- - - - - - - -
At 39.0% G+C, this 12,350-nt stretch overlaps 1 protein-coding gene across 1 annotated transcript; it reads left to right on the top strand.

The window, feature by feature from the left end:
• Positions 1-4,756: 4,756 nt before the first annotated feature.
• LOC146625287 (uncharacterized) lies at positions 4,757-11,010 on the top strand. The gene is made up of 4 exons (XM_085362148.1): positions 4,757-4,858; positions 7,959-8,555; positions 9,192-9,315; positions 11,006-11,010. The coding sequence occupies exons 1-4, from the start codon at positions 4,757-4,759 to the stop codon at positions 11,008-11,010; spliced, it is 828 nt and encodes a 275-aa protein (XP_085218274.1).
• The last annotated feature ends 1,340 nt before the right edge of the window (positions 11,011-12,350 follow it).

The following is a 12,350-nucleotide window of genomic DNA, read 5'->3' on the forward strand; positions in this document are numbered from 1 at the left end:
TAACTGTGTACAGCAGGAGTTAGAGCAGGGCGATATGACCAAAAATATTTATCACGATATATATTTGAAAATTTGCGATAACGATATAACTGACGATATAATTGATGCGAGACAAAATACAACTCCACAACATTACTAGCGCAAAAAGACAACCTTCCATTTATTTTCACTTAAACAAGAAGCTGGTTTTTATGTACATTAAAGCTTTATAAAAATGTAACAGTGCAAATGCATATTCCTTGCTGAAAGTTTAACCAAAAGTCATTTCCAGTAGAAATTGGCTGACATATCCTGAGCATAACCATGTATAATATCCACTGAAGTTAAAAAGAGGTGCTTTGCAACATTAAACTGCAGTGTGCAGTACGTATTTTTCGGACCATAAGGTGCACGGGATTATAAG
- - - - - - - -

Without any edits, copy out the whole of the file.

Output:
At 39.0% G+C, this 12,350-nt stretch overlaps 1 protein-coding gene across 1 annotated transcript; it reads left to right on the top strand.

The window, feature by feature from the left end:
• Positions 1-4,756: 4,756 nt before the first annotated feature.
• LOC146625287 (uncharacterized) lies at positions 4,757-11,010 on the top strand. The gene is made up of 4 exons (XM_085362148.1): positions 4,757-4,858; positions 7,959-8,555; positions 9,192-9,315; positions 11,006-11,010. The coding sequence occupies exons 1-4, from the start codon at positions 4,757-4,759 to the stop codon at positions 11,008-11,010; spliced, it is 828 nt and encodes a 275-aa protein (XP_085218274.1).
• The last annotated feature ends 1,340 nt before the right edge of the window (positions 11,011-12,350 follow it).

The following is a 12,350-nucleotide window of genomic DNA, read 5'->3' on the forward strand; positions in this document are numbered from 1 at the left end:
TAACTGTGTACAGCAGGAGTTAGAGCAGGGCGATATGACCAAAAATATTTATCACGATATATATTTGAAAATTTGCGATAACGATATAACTGACGATATAATTGATGCGAGACAAAATACAACTCCACAACATTACTAGCGCAAAAAGACAACCTTCCATTTATTTTCACTTAAACAAGAAGCTGGTTTTTATGTACATTAAAGCTTTATAAAAATGTAACAGTGCAAATGCATATTCCTTGCTGAAAGTTTAACCAAAAGTCATTTCCAGTAGAAATTGGCTGACATATCCTGAGCATAACCATGTATAATATCCACTGAAGTTAAAAAGAGGTGCTTTGCAACATTAAACTGCAGTGTGCAGTACGTATTTTTCGGACCATAAGGTGCACGGGATTATAAG